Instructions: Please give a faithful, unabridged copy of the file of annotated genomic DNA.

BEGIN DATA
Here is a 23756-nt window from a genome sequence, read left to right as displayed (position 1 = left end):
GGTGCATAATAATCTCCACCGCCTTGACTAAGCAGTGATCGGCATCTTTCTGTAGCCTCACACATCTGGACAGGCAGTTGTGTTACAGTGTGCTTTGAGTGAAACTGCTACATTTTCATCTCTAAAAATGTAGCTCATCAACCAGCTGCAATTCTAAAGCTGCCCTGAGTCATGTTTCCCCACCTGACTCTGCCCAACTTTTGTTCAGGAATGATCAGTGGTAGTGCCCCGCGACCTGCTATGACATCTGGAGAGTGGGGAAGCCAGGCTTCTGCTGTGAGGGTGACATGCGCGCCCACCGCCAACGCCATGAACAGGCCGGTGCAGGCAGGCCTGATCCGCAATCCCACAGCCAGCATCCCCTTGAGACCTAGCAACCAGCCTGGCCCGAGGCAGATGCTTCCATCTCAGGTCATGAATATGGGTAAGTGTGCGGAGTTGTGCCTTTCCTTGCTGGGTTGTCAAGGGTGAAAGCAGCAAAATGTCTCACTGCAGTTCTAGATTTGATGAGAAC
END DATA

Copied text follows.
Here is a 23756-nt window from a genome sequence, read left to right as displayed (position 1 = left end):
GGTGCATAATAATCTCCACCGCCTTGACTAAGCAGTGATCGGCATCTTTCTGTAGCCTCACACATCTGGACAGGCAGTTGTGTTACAGTGTGCTTTGAGTGAAACTGCTACATTTTCATCTCTAAAAATGTAGCTCATCAACCAGCTGCAATTCTAAAGCTGCCCTGAGTCATGTTTCCCCACCTGACTCTGCCCAACTTTTGTTCAGGAATGATCAGTGGTAGTGCCCCGCGACCTGCTATGACATCTGGAGAGTGGGGAAGCCAGGCTTCTGCTGTGAGGGTGACATGCGCGCCCACCGCCAACGCCATGAACAGGCCGGTGCAGGCAGGCCTGATCCGCAATCCCACAGCCAGCATCCCCTTGAGACCTAGCAACCAGCCTGGCCCGAGGCAGATGCTTCCATCTCAGGTCATGAATATGGGTAAGTGTGCGGAGTTGTGCCTTTCCTTGCTGGGTTGTCAAGGGTGAAAGCAGCAAAATGTCTCACTGCAGTTCTAGATTTGATGAGAAC